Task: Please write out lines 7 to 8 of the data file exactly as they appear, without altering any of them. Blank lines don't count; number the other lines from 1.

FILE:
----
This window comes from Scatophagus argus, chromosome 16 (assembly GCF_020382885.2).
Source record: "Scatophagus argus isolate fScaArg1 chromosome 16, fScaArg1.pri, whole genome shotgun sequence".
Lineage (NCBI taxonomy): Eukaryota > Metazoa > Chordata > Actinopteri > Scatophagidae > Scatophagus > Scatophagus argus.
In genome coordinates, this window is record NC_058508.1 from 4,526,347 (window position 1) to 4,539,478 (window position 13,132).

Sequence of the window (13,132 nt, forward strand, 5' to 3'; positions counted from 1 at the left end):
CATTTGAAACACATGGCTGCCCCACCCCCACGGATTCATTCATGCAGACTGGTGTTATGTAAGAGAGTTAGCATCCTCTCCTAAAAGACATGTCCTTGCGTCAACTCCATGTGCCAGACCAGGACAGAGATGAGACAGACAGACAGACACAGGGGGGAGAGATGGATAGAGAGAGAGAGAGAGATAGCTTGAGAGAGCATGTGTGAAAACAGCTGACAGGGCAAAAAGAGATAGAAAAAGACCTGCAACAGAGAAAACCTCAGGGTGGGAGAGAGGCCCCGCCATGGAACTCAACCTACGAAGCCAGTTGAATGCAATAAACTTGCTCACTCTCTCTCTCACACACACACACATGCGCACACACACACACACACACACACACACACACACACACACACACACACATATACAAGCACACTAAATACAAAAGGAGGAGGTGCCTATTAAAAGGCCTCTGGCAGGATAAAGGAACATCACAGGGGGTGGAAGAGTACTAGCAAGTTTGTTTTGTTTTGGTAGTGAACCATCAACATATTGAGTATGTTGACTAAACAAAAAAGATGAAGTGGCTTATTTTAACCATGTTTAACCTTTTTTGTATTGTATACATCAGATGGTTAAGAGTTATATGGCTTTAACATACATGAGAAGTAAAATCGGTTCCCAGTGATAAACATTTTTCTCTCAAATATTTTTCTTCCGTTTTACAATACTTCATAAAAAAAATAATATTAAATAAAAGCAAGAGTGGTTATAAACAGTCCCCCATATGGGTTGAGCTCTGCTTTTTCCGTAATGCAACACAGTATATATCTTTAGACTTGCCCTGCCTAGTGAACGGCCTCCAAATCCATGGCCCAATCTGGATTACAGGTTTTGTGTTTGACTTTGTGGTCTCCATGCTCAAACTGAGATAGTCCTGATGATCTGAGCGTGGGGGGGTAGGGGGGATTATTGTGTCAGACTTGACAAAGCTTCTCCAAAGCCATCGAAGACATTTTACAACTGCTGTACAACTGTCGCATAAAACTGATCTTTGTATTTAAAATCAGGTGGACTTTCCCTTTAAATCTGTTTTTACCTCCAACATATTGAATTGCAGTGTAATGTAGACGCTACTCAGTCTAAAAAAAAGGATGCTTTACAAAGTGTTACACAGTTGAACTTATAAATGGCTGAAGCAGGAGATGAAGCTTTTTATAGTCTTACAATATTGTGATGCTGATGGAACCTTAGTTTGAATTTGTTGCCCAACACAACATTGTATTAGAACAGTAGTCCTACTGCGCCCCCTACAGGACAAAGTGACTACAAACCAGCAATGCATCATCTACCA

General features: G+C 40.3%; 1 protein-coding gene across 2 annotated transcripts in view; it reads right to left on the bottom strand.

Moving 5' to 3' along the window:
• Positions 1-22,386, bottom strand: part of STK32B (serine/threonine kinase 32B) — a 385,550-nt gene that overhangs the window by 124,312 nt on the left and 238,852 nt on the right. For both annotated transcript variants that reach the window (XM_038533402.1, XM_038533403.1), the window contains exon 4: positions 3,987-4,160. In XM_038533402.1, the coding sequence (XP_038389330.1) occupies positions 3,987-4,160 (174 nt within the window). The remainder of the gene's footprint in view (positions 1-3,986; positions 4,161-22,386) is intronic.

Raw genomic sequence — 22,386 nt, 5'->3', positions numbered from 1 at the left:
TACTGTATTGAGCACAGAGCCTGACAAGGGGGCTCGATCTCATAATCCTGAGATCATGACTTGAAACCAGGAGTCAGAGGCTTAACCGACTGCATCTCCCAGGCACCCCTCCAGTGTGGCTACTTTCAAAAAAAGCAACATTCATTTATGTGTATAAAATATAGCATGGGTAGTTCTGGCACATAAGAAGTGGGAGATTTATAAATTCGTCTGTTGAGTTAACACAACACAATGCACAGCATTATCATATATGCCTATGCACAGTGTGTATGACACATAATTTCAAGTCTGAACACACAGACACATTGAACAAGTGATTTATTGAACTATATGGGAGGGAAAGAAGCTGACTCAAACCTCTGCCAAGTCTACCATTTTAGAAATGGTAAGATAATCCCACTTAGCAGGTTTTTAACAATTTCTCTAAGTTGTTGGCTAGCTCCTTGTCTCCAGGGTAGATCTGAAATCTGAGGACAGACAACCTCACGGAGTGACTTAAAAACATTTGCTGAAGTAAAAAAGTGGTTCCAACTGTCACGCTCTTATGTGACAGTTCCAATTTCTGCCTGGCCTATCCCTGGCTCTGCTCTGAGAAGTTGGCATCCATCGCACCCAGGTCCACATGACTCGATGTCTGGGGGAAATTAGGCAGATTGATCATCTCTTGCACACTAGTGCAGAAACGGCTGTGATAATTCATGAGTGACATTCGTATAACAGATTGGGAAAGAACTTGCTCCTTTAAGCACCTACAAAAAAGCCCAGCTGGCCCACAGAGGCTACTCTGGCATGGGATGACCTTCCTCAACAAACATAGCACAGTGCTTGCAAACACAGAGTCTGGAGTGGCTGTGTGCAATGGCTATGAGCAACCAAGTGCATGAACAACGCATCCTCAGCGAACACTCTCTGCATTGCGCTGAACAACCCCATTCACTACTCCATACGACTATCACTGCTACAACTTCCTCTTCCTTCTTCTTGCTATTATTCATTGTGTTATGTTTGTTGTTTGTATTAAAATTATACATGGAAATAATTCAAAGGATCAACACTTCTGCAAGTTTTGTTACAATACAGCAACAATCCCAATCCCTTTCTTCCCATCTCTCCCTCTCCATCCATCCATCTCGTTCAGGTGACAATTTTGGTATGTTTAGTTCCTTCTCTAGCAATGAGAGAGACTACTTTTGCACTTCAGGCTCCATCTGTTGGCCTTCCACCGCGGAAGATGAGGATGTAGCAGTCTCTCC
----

General features: G+C 40.3%; 1 protein-coding gene across 2 annotated transcripts in view; it reads right to left on the bottom strand.

Moving 5' to 3' along the window: